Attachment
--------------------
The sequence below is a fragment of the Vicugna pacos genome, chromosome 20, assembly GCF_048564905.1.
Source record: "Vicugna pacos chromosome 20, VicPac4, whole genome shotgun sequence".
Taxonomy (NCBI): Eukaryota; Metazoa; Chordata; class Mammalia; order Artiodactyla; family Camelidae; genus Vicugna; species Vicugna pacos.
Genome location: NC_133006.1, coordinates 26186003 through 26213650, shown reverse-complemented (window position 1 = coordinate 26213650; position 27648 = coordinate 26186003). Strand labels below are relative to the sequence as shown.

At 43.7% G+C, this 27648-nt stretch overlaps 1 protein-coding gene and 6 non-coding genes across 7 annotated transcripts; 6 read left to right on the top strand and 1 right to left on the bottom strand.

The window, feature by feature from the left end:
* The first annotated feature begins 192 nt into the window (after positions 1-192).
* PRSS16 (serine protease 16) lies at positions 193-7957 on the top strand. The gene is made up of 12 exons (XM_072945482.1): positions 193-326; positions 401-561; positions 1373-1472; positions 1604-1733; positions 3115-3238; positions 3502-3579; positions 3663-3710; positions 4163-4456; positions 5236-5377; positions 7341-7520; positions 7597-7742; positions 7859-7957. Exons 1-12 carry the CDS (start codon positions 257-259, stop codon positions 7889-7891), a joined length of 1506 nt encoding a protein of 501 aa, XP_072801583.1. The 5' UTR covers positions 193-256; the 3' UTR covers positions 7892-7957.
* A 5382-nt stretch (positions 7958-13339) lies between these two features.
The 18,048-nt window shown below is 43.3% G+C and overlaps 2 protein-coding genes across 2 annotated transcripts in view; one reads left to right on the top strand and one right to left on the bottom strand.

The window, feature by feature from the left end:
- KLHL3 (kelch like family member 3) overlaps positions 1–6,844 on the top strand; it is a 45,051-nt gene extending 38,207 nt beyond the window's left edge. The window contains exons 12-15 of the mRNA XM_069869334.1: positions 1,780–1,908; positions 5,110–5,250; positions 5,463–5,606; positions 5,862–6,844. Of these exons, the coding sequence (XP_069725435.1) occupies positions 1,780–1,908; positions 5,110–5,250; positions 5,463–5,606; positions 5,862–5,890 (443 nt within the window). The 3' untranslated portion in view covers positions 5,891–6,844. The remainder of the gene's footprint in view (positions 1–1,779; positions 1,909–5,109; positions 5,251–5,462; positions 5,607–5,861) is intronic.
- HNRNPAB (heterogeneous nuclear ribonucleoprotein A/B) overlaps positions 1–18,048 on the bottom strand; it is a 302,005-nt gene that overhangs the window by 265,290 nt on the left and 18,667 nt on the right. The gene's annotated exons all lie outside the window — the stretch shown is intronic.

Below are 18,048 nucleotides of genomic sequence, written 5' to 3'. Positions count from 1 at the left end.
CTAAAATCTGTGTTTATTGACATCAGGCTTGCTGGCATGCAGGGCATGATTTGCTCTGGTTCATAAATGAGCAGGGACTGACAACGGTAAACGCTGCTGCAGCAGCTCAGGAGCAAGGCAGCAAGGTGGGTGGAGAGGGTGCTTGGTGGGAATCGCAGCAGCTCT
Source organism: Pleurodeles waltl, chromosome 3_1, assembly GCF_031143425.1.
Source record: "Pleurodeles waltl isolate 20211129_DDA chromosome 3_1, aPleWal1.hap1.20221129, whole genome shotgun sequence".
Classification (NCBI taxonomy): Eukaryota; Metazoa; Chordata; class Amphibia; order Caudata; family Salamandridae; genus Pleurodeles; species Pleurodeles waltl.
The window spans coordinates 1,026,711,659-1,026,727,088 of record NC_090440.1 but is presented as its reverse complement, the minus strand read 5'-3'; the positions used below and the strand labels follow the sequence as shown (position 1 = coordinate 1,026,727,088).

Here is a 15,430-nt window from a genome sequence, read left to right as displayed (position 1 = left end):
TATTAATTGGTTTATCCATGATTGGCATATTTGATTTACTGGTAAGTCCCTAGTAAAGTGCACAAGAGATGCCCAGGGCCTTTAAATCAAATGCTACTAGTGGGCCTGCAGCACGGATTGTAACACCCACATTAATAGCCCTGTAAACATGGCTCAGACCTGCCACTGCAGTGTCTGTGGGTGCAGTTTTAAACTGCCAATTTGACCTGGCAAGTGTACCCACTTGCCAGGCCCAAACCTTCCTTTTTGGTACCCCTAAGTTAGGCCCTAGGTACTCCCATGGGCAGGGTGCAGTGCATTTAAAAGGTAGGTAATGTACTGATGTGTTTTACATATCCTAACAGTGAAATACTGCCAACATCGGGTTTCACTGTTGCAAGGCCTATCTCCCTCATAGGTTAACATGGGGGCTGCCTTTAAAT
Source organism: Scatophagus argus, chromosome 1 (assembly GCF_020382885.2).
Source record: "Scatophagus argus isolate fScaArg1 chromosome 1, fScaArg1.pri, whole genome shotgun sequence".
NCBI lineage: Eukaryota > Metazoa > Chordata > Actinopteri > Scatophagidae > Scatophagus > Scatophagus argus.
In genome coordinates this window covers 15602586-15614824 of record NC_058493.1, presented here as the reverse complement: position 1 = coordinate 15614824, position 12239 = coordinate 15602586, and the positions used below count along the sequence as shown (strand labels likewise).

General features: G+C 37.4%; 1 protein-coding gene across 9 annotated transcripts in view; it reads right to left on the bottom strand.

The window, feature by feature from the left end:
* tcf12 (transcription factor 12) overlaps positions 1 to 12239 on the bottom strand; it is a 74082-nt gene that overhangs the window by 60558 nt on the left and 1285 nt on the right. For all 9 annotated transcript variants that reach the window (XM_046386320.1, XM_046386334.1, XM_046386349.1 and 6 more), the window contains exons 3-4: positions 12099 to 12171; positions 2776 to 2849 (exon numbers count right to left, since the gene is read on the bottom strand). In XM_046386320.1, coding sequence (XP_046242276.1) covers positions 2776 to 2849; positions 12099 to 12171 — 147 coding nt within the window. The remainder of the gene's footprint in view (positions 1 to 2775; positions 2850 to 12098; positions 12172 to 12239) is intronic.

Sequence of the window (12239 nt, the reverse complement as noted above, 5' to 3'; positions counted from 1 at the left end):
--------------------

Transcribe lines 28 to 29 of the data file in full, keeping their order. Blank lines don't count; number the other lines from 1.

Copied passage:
* tcf12 (transcription factor 12) overlaps positions 1 to 12239 on the bottom strand; it is a 74082-nt gene that overhangs the window by 60558 nt on the left and 1285 nt on the right. For all 9 annotated transcript variants that reach the window (XM_046386320.1, XM_046386334.1, XM_046386349.1 and 6 more), the window contains exons 3-4: positions 12099 to 12171; positions 2776 to 2849 (exon numbers count right to left, since the gene is read on the bottom strand). In XM_046386320.1, coding sequence (XP_046242276.1) covers positions 2776 to 2849; positions 12099 to 12171 — 147 coding nt within the window. The remainder of the gene's footprint in view (positions 1 to 2775; positions 2850 to 12098; positions 12172 to 12239) is intronic.

Sequence of the window (12239 nt, the reverse complement as noted above, 5' to 3'; positions counted from 1 at the left end):